external image Spallanzani2.jpgIn 1770, Lazzaro Spallanzani an Italian priest and a Ph. D in philosophy set out to disprove the long held theory of spontaneous generation, that life could derive from non-living matter. Lazzaro heard about John Needham's experiment with chick broth that 'proved' spontaneous generation, but Lazzaro believed he had discovered a flaw in the experiment making it invalid. When Needham conducted the experiment he heated the chicken broth and then sealed the container, but the broth was exposed to the air before being fully sealed, the introduction of air to the chicken broth is what Lazzaro Spallanzani believed was the flaw in Needhams Experiment. Even though in his experiment John Needham had boiled away the bacteria initially, having exposed the broth once again to air, and bacteria being in the air (although this was unknown at the time) his experiment was flawed. To disprove the Needham experiment, and that spontaneous generation did not in fact exist Lazzaro Spallanzani conducted his own experiment.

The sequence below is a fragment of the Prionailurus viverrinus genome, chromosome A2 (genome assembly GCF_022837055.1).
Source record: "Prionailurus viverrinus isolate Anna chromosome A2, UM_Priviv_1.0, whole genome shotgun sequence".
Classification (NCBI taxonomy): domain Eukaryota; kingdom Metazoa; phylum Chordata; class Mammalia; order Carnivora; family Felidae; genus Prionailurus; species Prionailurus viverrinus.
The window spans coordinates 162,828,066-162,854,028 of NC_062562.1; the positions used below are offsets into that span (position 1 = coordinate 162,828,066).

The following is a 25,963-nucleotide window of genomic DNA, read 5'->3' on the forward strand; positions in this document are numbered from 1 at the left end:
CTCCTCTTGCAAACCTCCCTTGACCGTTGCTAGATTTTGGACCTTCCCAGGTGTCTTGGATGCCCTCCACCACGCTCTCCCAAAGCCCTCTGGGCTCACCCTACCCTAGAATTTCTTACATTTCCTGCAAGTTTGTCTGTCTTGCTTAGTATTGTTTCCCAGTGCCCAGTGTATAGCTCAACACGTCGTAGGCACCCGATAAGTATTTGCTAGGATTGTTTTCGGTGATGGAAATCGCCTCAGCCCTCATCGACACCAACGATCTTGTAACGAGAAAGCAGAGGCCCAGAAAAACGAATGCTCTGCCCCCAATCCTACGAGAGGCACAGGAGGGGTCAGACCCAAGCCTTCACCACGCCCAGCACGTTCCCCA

John Needham

To properly and scientifically prove that John Needham’s experiment to prove that spontaneous generation existed, Lazzaro Spallanzani would do a near identical experiment, albeit not allowing the chicken broth to come in contact with the outside air. Lazzaro had two different flasks both of which were heated so that all bacteria would be eliminated from them, Lazzaro had one chicken broth sample come in contact with the air and the other did not. The results of his experiment was that the chicken broth sample that had come in contact with air had life and things growing, the same results Needham had gathered. However Lazzaro’s sample that had not come in contact with air did not have life growing in it at all, proving not only that Needham’s experiment was invalid but that spontaneous generation did not exist. But even though Lazzaro Spallanzani had proven that spontaneous generation did not exist it was still debated and considered possible in some cases.